|I've heard widely varying opinions on why software is so lousy, the most recent from this article by Charles C. Mann. Mr. Mann makes an excellent anecdotal case for just how bad software has become. Then, he concludes that perhaps a bit more litigation would help matters. While one of the perpetrators of bad software he cites is Microsoft, they, and other wealthy software development companies, might be among the least vulnerable to lawsuits brought over poor software. As is frequently the case, increased litigation would probably put the small developer at even more of a disadvantage relative to the large software corporation.|
But more to the point, why is software so bad? Programming is sometimes compared to an engineering specialty and the point is made that product standards are much lower for software. Software, unlike building construction, for example, is pure design. The actual programming phase is just a finer grained version of what we programmers normally call 'design'.
Software development is one hundred percent design.
Consider the implications of that statement for a moment. Virtually all of the cost of software development is, directly and indirectly, the cost of design. If a student architect could design a skyscraper, push a button, and have some futuristic genesis device instantly construct the building at virtually no cost -- and at no danger to anyone -- and with perfect components throughout, would he not do so? Further, imagine that with a push of another button, the entire building could be reduced back to its constituent atoms.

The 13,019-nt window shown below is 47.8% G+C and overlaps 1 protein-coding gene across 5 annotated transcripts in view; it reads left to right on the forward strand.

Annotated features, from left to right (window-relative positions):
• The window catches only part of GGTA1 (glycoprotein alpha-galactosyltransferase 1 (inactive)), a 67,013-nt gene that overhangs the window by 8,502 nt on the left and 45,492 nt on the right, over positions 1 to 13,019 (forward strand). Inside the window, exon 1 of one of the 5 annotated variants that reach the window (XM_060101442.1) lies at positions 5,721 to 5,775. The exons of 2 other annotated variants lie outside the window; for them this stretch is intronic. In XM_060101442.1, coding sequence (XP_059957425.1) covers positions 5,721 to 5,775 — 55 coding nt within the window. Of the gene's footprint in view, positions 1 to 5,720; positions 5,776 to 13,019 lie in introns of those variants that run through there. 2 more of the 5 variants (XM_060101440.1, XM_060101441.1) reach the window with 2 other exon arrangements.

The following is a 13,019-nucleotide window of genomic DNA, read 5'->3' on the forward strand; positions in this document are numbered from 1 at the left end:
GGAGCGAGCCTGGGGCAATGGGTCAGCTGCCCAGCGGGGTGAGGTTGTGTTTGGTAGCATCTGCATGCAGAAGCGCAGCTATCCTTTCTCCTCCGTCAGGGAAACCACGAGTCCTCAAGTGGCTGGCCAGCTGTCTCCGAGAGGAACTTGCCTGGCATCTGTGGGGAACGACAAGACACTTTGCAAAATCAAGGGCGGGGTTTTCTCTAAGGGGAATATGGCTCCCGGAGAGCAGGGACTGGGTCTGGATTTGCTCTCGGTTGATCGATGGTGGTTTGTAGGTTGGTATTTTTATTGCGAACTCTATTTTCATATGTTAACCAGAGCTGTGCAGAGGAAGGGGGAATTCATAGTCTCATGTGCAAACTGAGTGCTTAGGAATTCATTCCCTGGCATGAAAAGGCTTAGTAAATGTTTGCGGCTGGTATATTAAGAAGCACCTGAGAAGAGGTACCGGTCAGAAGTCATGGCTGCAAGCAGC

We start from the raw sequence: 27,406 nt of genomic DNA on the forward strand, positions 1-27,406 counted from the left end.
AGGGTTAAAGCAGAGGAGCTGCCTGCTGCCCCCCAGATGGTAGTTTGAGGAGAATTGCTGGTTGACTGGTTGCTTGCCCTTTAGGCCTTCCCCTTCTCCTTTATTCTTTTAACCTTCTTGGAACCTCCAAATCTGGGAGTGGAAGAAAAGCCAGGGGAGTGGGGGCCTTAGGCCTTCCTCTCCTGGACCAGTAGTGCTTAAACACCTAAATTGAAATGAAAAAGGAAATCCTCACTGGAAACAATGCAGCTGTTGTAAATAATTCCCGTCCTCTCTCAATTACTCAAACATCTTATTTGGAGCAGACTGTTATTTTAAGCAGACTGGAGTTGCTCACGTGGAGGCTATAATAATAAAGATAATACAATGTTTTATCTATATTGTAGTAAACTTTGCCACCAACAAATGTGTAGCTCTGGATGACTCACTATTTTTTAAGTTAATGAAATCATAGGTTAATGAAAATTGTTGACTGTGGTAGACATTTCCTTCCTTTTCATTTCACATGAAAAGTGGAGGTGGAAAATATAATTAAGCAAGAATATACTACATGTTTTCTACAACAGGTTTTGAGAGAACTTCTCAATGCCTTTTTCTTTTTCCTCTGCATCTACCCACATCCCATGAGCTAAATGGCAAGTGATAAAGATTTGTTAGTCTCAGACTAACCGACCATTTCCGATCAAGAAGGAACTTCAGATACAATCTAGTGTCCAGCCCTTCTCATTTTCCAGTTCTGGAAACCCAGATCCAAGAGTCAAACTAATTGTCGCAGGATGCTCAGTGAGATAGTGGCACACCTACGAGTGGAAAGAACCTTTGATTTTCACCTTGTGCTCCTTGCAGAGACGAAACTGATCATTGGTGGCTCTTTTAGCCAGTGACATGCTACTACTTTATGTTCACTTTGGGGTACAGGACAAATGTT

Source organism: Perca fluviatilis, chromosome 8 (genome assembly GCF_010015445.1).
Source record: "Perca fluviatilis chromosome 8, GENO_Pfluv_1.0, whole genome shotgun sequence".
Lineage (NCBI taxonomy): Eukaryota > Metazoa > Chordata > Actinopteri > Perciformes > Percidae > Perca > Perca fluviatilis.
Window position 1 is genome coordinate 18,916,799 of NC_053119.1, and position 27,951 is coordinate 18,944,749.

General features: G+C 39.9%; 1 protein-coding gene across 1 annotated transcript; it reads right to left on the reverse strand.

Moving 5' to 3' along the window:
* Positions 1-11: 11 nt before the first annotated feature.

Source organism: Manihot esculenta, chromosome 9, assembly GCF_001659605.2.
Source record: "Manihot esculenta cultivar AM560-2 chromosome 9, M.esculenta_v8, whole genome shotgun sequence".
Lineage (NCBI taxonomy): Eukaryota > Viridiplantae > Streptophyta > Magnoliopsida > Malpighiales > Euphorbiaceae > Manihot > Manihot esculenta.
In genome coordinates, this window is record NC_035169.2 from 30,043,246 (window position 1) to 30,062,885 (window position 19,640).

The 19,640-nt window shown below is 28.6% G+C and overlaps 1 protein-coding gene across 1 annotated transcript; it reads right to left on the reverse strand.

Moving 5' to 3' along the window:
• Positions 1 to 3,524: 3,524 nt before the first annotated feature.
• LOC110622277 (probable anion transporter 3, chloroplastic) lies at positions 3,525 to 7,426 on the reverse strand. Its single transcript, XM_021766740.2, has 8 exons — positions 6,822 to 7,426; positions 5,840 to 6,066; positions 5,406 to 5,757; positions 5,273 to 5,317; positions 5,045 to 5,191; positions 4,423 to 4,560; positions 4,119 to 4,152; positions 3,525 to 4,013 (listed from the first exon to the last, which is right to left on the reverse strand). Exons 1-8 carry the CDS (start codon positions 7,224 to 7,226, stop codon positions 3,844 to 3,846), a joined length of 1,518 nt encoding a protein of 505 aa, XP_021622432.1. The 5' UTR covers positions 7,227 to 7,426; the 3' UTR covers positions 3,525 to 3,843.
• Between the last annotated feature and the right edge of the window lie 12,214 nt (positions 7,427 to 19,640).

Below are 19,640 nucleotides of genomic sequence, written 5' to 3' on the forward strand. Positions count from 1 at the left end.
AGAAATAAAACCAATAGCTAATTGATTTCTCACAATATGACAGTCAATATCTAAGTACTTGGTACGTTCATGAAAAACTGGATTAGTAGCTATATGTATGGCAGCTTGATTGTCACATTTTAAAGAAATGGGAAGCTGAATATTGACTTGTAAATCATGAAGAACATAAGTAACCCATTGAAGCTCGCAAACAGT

The student could try and try again, refining his design until it was finally just what he wanted. Now, imagine that there was no danger in occupying such a building. Would it change the way we make buildings? Given the alternative of spending millions to build the building the old fashioned way versus spending a fraction of one percent of that to do only the design -- and automate the remainder for virtually nothing -- I suspect that the market would choose the vastly cheaper method.
For software that doesn't involve life-or-death applications, the development cost model closely resembles our fictional architectural scenario.
People are understandably reluctant to add real engineering discipline to software development. While there is no physical building phase, the complexity of a large application is staggering. A large program might have millions of (logically) moving parts, all interrelated. To prove that it all works correctly, as specified, might be more than just prohibitively expensive; it may well be impossible. And even if such verification were possible, proving the correctness of a large program would greatly delay the release date.
Perhaps life support systems, X-ray machines, and other such critical programming does belong in the engineering realm with formal education requirements, legal responsibilities, and state certification. But for my favorite projects, I think the status quo is just fine.
Yes, software sucks -- but it's usually cheap. Further, in my experience, the cheapest software, free, seems to suck the least.
Fast, good, cheap: choose two.